I am fairly obsessed with the destruction being wreaked on the habitat and waters of the Gulf by the BP oil spill. My family and I have been going to the coast for 25 years to fish, kayak, swim, and lie on the beach — from Perdido Key to Apalachicola.
I'm concerned because I love the Gulf Coast and I hate the images of destruction I'm seeing on the news and the Internet. I have friends who live there year-round, and I've watched them weather hurricanes, the bursting of the housing bubble, and now this ecological nightmare.
We haven't canceled our annual Gulf vacation. We're going the first week of July — rain, shine, tarballs, or whatever. We'll hit the beach if we can. We'll bike and hike and kayak the lakes, if the oil has moved in. We'll spend our money where our hearts are. A week later, we'll be back in Memphis, but the oil will still be flowing and those living along the Gulf will keep suffering.
And sadly, I think we're probably just beginning to discover the possible scope of the spill damages. High levels of benzene and hydrogen sulfide have been detected in the air at several testing stations in the Gulf. Both gases pose serious health risks for humans. And BP is pouring thousands of gallons of the oil dispersant Corexit into the Gulf every day — a chemical that is banned in 18 countries because of its lethal effects on plant and animal life.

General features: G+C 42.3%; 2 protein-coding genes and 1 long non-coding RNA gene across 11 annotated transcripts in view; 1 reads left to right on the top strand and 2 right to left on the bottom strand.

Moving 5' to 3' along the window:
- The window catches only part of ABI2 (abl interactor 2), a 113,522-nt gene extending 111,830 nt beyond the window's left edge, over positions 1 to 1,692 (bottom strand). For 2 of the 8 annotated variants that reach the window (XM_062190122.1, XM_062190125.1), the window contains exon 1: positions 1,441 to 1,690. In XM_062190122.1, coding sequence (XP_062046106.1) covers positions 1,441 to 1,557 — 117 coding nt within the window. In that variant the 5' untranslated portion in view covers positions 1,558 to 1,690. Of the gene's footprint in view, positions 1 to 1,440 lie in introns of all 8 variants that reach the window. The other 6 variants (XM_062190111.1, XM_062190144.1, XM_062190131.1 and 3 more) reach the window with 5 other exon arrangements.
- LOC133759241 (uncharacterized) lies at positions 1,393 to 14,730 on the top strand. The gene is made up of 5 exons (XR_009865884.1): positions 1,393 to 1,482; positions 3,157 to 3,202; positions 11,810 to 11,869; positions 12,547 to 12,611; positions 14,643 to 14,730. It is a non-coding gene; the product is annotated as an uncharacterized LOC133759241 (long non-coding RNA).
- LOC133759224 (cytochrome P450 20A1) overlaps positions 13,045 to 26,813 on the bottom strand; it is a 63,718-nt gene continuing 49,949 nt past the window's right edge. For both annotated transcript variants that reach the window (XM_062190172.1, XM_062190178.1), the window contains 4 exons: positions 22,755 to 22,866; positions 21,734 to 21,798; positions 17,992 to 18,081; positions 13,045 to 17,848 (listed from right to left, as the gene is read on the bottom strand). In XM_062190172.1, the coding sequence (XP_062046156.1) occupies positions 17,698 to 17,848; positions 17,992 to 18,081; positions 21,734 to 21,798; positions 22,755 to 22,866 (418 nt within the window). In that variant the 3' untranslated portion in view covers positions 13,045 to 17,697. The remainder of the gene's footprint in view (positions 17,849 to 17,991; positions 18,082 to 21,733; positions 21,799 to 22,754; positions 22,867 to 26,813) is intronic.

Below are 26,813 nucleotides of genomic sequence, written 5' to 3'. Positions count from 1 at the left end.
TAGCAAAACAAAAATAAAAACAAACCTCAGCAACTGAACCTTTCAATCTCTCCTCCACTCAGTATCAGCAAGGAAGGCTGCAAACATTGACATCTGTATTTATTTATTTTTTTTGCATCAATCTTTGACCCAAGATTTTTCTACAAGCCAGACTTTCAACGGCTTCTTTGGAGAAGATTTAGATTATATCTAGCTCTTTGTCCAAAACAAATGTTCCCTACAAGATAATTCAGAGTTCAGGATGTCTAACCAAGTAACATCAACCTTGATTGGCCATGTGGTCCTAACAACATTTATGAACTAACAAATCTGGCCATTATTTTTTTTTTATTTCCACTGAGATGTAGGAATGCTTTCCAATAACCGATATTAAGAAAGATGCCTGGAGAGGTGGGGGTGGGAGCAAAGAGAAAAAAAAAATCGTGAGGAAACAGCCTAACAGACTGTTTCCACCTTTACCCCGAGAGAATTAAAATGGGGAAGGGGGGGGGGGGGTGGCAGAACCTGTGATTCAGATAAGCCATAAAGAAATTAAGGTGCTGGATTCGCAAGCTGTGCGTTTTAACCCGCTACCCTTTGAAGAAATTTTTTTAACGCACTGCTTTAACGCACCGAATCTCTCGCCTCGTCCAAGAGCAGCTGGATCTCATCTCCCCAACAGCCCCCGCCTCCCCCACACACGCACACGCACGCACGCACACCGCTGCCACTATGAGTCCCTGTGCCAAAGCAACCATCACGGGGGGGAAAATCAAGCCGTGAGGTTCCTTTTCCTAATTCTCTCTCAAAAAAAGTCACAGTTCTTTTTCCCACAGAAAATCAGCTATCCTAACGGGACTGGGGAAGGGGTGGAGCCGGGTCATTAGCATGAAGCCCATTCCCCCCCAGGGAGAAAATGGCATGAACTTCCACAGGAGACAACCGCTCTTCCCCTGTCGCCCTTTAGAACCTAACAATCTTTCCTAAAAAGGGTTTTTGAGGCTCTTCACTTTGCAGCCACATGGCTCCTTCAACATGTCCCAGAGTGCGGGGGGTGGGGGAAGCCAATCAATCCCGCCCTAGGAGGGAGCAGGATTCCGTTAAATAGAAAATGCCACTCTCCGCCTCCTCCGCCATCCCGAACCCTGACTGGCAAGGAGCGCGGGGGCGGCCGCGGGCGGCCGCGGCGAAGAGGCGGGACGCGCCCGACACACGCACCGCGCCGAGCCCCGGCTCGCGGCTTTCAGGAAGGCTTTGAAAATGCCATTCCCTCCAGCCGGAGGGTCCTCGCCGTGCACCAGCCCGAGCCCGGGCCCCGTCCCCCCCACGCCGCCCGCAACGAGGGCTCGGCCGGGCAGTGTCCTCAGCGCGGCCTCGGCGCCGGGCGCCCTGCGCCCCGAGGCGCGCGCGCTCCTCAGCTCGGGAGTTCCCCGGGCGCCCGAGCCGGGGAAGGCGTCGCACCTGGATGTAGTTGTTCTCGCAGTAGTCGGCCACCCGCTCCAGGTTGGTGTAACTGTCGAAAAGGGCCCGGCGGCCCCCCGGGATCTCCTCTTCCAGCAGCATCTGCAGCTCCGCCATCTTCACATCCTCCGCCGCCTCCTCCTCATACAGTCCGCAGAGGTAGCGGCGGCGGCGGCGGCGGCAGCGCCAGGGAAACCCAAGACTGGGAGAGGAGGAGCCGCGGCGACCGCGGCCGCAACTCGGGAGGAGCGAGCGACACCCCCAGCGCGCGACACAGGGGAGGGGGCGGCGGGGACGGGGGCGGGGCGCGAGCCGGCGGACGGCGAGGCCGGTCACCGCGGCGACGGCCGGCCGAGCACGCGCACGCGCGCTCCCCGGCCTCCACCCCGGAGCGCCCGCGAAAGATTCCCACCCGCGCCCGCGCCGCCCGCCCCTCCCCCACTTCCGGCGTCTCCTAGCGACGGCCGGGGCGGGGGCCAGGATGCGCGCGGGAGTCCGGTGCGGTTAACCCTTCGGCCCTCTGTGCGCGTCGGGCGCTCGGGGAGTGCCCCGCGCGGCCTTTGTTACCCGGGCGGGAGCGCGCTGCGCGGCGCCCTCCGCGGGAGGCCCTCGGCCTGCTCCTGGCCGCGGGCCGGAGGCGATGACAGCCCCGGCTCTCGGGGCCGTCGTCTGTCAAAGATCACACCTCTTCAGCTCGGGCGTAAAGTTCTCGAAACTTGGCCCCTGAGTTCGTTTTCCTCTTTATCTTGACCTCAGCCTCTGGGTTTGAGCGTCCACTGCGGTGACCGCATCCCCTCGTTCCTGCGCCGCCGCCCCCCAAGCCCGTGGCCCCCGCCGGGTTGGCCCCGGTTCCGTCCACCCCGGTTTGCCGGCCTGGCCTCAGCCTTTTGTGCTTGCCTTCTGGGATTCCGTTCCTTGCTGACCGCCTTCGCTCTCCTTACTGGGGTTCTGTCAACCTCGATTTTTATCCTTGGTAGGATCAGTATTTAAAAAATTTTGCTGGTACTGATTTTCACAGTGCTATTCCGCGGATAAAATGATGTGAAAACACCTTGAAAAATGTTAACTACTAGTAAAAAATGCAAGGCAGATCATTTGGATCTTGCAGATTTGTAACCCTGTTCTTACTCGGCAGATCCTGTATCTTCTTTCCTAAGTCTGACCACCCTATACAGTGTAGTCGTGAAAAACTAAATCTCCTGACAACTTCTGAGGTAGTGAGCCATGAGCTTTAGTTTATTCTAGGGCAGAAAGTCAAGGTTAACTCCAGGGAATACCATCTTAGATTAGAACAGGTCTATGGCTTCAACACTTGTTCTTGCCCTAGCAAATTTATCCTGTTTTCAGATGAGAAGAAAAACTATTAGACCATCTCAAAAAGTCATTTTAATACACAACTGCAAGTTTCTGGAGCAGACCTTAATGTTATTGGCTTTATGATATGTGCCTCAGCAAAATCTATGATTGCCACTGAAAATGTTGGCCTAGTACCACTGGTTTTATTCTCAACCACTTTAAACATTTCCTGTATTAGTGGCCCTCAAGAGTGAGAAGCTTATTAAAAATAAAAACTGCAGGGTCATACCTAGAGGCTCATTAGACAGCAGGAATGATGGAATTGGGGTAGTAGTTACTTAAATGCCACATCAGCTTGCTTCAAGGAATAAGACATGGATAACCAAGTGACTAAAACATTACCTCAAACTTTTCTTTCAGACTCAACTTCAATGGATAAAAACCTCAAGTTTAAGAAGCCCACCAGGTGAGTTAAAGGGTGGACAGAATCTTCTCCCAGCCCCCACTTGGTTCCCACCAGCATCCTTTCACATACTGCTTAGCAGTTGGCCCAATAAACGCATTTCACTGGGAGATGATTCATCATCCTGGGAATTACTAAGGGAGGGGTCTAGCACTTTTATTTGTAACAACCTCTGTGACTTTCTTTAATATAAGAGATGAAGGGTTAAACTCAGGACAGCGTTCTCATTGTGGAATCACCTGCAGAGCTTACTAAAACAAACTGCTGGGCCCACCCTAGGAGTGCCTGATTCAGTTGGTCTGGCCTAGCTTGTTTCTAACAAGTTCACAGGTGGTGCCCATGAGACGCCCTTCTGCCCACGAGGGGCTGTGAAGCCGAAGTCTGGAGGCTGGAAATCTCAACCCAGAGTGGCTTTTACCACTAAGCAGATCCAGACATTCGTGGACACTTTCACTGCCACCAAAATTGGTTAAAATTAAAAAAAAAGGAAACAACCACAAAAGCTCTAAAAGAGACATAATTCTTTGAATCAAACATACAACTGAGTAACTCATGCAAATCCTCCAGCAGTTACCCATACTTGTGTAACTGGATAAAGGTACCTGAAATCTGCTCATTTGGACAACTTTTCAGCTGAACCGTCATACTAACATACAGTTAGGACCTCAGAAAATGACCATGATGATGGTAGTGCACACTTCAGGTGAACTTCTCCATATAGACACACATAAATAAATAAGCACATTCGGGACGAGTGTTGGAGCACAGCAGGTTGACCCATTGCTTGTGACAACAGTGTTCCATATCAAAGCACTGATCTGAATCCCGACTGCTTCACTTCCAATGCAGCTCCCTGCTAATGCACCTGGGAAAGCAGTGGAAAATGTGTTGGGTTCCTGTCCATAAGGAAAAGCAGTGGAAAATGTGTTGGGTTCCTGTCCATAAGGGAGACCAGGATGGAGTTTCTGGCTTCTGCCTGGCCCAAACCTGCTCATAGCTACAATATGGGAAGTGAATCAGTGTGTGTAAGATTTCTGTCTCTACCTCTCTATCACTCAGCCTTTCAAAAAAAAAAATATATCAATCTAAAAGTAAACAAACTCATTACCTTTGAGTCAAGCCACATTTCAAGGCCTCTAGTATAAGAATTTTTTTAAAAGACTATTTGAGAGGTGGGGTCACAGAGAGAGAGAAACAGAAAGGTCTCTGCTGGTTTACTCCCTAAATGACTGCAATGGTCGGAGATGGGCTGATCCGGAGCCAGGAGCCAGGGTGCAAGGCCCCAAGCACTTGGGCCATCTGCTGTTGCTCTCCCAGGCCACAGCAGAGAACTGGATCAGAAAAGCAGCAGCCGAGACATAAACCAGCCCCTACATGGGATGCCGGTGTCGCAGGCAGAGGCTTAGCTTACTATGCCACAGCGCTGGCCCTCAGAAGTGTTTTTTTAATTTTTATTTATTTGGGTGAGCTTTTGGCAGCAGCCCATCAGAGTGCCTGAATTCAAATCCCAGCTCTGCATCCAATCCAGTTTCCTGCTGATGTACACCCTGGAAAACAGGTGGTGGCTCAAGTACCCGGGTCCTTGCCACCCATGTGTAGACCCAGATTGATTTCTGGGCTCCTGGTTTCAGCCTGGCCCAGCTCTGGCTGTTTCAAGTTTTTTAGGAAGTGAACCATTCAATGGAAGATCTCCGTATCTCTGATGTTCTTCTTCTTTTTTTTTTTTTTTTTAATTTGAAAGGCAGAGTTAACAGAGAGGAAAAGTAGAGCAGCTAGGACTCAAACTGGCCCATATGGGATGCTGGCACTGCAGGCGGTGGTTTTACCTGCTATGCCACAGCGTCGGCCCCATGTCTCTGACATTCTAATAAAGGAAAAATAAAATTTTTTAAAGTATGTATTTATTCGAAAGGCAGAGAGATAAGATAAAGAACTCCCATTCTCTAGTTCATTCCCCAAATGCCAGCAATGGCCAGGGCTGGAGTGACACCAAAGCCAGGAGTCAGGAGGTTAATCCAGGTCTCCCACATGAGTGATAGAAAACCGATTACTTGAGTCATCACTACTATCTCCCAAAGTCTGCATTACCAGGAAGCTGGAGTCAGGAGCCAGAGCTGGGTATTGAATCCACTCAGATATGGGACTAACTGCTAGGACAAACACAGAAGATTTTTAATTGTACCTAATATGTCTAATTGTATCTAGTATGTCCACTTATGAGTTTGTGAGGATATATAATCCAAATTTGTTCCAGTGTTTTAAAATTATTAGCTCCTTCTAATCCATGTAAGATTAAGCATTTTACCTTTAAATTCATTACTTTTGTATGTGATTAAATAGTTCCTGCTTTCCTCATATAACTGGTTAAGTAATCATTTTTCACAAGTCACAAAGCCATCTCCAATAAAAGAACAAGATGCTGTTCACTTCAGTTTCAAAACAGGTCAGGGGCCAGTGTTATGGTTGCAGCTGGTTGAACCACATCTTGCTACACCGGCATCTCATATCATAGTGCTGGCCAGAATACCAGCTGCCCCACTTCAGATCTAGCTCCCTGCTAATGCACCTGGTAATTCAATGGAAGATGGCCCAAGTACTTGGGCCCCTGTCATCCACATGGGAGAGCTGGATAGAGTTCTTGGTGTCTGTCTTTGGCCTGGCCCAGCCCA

As these chemicals work themselves into the food chain, the results could be catastrophic for ocean life and the birds (and humans) who feed on sea life. The government will need to closely monitor the levels of toxins in our seafood, a task made more difficult by the intense lobbying against "scare tactics" by the tourism and seafood industries.
Is there any good news? Probably not in the short term. But it helps to remember that the Mississippi River deposits around 285 billion gallons of water into the Gulf of Mexico every day, a figure that easily dwarfs the 1.5 million gallons of oil coming from the Deepwater Horizon spill. It's small comfort, but nature scoffs at our puny human perspective.
I am reminded of the classic George Carlin routine: "The planet has been through a lot worse than us. ... The planet will be here, and we'll be long gone. Just another failed mutation. The planet will shake us off like a bad case of fleas."
Exactly seven years ago this week, I wrote a column decrying a proposal by city engineers to turn the Overton Park Greensward into an 18-foot-deep "detention basin" designed to stop flooding in Midtown. The engineers claimed we'd hardly notice the football-field-sized bowl. "Except," I wrote then, "when it rains hard, at which time, users of Overton Park would probably notice a large, 18-foot-deep lake in the Greensward. Or afterward, a large, muddy, trash-filled depression."